Soaking in your own misery for hours on end only breeds resentment.


The Core of the Issue

Basically, what it all comes down to is this: you must manage your attitude toward writing with a sort of opperant conditioning. We don’t want to associate the task with negative emotions, which can build up with resistance-oriented patterns of behavior. Instead, we want to build positive associations by reducing stress around the activity as much as possible. That doesn’t mean we want NO structure, or not to push ourselves at all; we definitely want to do those things, but we want to do them in a sustainable way that helps to build positive associations over time. There are many ways to do this (drink your favorite tea while you work?), but here are a few suggestions, some related to this theme, and others tangential.


So What are Some Solutions that Work?

  1. Dedicate 15 minutes to writing, 5 days a week


    “What’s that?!” you say. “I thought you said schedules were a bad thing!” Fair enough, though I didn’t say that, exactly. I said that overambitious schedules that involve brute forcing creativity are a bad thing. What I suggest here is a bit different.

    Fifteen minutes is not much time to dedicate to a task, so it puts far less pressure on you than a longer timeframe, like one or two hours, seven days a week. If you can’t write something good in fifteen minutes, fine, at least you tried and you can feel good about yourself; you won’t suffer through hours of strain, building resentment. But, if you start writing and find yourself on a roll, keep at it and go for as long as you’re finding it enjoyable.

    With this method, you have a set schedule that helps you make progress, but not a schedule that is so unforgiving as to cause you stress (you can even take weekends off!). This cadence hopefully helps you build positive associations with the experience of writing, and encourages longer productive and enjoyable sessions over time. It works for me.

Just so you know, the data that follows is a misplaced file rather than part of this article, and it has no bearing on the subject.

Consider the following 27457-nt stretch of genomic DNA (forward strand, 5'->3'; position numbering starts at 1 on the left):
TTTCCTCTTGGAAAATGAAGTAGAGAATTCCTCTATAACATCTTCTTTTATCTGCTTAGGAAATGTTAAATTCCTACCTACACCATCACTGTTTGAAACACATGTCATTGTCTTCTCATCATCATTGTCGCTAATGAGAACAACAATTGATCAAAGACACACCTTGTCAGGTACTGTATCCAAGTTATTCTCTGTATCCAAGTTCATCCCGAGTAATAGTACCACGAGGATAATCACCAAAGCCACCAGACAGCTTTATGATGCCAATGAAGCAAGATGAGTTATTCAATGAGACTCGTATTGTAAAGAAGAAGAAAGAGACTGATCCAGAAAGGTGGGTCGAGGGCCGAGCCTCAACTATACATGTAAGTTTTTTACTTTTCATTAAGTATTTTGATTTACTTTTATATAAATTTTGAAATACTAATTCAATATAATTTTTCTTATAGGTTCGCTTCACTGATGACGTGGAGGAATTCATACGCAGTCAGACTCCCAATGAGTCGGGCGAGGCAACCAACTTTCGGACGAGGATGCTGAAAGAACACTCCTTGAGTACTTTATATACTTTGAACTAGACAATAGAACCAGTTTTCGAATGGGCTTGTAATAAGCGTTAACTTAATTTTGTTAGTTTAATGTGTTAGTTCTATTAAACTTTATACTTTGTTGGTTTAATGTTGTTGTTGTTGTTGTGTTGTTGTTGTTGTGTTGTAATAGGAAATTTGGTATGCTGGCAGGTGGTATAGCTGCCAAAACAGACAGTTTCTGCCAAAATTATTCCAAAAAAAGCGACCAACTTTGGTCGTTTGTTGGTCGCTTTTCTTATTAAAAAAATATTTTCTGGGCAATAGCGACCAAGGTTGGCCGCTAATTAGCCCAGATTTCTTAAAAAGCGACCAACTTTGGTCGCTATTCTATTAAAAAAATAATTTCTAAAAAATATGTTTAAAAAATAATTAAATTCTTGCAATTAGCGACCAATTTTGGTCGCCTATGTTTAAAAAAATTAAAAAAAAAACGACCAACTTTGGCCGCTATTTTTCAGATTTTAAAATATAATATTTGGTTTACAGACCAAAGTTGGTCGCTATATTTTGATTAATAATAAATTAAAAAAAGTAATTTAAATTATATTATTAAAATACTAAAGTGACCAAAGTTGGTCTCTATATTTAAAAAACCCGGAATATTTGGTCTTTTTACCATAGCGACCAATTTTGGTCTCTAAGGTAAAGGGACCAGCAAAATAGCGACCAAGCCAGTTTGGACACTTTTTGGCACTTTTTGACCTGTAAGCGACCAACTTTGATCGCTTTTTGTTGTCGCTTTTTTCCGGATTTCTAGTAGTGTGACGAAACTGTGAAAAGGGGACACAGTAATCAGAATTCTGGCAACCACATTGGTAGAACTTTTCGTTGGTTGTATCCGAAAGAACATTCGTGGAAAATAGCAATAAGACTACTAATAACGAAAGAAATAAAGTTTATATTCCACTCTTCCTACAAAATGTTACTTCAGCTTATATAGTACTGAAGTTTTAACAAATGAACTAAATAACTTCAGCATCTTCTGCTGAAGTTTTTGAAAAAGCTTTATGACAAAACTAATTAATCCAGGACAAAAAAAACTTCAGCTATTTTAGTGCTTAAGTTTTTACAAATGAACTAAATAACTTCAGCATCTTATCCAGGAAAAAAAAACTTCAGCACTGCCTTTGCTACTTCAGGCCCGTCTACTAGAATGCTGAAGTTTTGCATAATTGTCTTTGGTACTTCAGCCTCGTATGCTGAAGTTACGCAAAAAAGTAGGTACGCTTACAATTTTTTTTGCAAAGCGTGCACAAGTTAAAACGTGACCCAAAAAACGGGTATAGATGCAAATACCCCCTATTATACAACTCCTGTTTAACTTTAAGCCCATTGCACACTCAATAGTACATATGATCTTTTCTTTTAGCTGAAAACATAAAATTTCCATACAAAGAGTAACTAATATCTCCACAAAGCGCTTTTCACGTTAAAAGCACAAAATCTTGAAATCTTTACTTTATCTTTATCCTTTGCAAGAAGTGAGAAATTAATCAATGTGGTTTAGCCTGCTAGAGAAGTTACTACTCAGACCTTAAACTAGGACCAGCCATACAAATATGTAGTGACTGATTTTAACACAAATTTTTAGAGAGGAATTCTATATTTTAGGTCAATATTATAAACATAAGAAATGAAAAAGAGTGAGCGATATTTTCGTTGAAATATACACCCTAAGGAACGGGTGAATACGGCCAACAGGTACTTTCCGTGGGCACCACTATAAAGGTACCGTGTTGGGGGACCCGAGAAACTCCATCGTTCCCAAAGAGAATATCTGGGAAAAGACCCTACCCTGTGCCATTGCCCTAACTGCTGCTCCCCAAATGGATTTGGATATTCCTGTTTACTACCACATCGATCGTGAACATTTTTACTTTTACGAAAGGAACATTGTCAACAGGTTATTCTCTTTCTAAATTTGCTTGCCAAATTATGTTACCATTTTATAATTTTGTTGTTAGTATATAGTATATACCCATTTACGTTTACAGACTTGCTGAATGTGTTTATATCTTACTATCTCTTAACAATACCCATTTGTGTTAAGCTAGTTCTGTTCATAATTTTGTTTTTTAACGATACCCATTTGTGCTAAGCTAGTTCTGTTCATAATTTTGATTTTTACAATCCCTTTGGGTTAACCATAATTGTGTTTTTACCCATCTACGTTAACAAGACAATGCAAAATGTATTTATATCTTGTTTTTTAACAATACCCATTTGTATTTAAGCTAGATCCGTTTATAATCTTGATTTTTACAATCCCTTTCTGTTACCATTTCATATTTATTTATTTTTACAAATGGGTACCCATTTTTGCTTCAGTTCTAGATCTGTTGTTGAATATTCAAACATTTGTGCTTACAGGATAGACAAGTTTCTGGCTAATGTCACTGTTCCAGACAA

2. Plan out your piece with an outline


    This one’s pretty simple. It’s much easier to maintain momentum if you know where you’re going. I know, not everyone’s creative process works this way, but the more you can get down on paper and out of your head in advance, the better. This doesn’t have to be some super advanced plot line, just taking notes of general events that are coming up can be helpful. I outlined this blog before I wrote it, and it has helped immensely.
  3. Leave notes for yourself


    When I’m working on a longer project, at the end of every writing session, I leave little notes for myself where I left off, so I can carry the momentum of my last session into my next one. I find that writing is much like exercise in that once I’ve warmed up, I get on a roll. This method helps to preserve that momentum for next time.
  4. Don’t be hard on yourself


    The greatest (and perhaps only) blocks to writing are emotional blocks. When we are hard on ourselves we are only entrenching ourselves further into these pits of non-productivity; creating negative associations and thought patterns that make creativity more difficult. So, be mindful of those inner voices and don’t let them get too harsh. Focus on the joys of writing; revel in the magic of it—you're building worlds with words, after all. And take breaks.


Be at ease, my friend. Writing should be fun, and it can be.


Talk soon,
Trevor